Being a session touring guitarist is a tricky one. Firstly, before you can call yourself the above you must have some grasp on most styles of playing even if you are not particularly inspired by them. For instance, I am known to not be into country music but I do have an understanding of its nature and can 'fake' it in a studio scenario because I have been asked to on a few occasions. Secondly, your main clients are producers, not necessarily artists. A producer will call a guitarist who he are she feels can do the job best. If you are not on that producers phone book as the number on player he will go to the next one. If you are the next one, and he asks you to play some Bossa Nova guitar over a Ska backing with a Japanese artist singing who thinks he's Elton John and you say 'I don't know what you mean' or 'No, I can't', then the producer will never ask you back. If you say 'Sure thing, I know what to do' and do it successfully you will be number one on his/her list. The truth is you have to be very flexible. If a producer rings up and asks you to play on the new Girls Aloud single and you say 'No, I don't do that kind of thing' you will never hear from him again. Being a session guitarist is a bit like being a mercenary. If you do the session successfully, that producer might invite you to play on his next 'serious' project. If you do that project successfully, and everybody hears your riff on the radio and likes it you will be known as 'the man' and every producer will want you. Thirdly, if you are new and want to get recognised, TAKE EVERYTHING THAT COMES YOUR WAY. You are not in a position to choose. Sometimes it means doing things for free. You never know who you might meet there. Finally, if a producer has invited you to a project, you don't need to show off or try and prove yourself because you're already there. Guitarists are notorious for this. I was like that until I learnt to KEEP IT SIMPLE. Try and play parts that compliment the song and that anyone could play. You have the last laugh because you played it and other guitarists will be wondering why it wasn't them. Oh, and be nice!

Question:

I was just looking over my 'Phil Collins...Hits' CD and realized you played on 'Something Happened On The Way to Heaven'!! My Dad and I went to see Phil here in Buffalo on his 'First Farewell Tour' on Sept. 12. My dad took me to the show for my 28th Birthday. My questions are : What is it like working with Phil? Does he improvise in the studio sometimes? I emailed Phil's long time engineer Nick Davis and asked him if he thought Phil would actually stop touring. He said yes, I'm sad but realize Phil's had a great thirty-plus year career. I was thrilled to be at his last gig in Buffalo. - From Steve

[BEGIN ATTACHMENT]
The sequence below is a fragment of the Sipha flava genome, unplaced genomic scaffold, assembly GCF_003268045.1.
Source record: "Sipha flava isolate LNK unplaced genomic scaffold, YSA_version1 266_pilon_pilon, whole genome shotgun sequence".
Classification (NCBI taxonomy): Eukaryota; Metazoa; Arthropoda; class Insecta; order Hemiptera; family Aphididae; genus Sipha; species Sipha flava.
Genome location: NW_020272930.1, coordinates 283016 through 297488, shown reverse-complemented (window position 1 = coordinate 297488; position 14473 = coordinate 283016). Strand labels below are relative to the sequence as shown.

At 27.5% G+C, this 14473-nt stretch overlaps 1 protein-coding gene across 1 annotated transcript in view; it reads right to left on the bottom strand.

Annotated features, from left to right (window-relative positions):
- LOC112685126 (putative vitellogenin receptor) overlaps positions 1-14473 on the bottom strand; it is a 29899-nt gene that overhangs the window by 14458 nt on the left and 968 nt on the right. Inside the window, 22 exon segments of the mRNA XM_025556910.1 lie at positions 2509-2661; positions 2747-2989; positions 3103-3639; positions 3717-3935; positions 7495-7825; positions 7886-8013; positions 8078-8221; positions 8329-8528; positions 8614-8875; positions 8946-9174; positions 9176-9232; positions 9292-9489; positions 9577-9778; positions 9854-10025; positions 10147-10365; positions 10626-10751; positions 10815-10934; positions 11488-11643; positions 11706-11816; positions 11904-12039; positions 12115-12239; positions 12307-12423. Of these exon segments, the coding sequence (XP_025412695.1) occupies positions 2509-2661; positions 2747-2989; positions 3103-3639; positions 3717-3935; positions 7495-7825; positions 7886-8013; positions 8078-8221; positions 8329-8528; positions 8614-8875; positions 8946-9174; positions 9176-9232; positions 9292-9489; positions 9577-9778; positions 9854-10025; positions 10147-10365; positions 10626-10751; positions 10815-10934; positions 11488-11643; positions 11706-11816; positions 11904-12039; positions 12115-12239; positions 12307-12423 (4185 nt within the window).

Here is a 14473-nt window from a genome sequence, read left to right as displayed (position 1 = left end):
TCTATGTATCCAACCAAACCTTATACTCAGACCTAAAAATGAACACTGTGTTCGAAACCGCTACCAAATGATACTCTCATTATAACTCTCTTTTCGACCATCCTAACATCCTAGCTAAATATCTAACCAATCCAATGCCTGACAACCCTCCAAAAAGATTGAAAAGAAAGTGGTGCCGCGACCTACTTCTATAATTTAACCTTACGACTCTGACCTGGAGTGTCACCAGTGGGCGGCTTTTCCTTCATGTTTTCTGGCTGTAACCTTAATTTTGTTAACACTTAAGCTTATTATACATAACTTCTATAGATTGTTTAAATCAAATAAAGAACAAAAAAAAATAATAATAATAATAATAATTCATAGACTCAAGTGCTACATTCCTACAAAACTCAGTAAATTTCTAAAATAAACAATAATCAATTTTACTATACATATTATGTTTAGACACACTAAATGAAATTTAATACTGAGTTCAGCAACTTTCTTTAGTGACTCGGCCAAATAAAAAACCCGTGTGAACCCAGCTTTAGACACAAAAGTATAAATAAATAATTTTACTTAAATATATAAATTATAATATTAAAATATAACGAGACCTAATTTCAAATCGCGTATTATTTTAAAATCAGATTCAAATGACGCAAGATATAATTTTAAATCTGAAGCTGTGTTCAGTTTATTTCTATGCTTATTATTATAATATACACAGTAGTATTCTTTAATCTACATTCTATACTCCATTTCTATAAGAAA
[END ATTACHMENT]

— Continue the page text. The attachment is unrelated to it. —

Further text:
Answer:

It was a great experience for me working with Phil Collins. When I arrived at the studio the songs were in bare form, i.e. just drum machine, basic keyboards and vocal ideas. This meant I had the freedom to express myself with nothing much else. I believe he is an improviser in the studio but he also has a very clear vision as to how he wants a song to end up. I have found that most of the artists I have worked with who are successful work in this way. Being in a studio is a very creative environment if you allow it to be. He does and I am sure will continue doing. I can't imagine Phil not touring again. If I were a gambler I would say he'll be back. Many musicians and artists have retired only to come back again. I don't think artists should announce their retirement from touring because it's kind of like telling the world you've quit smoking only to start again. The best way I think is to just do it.

Question:

I'm no musician, but am curious to know how one would actually employ you as a session guitarist. Do you still do session work? When do you get the time? - from Elina

Answer:

Of course I still enjoy doing it. When I get off tour I usually have three problems. First, that people still think I am away, second that people think I might be too big headed to consider their project and third that it might be too expensive. Only one of them is true (lol). Sometimes I do sessions while on tour and people can always find me through my accountant. She is the contact.

Question:

As you are so busy and in demand as a musician, who do people go to when they can't get hold of you to record with them? Who do you see as your main competitor? - From Elina

Answer:

Michael Landau, Gus Isidore, Robbie McIntoch. There are many who I admire. Actually we all know each other and there is mutual respect all round.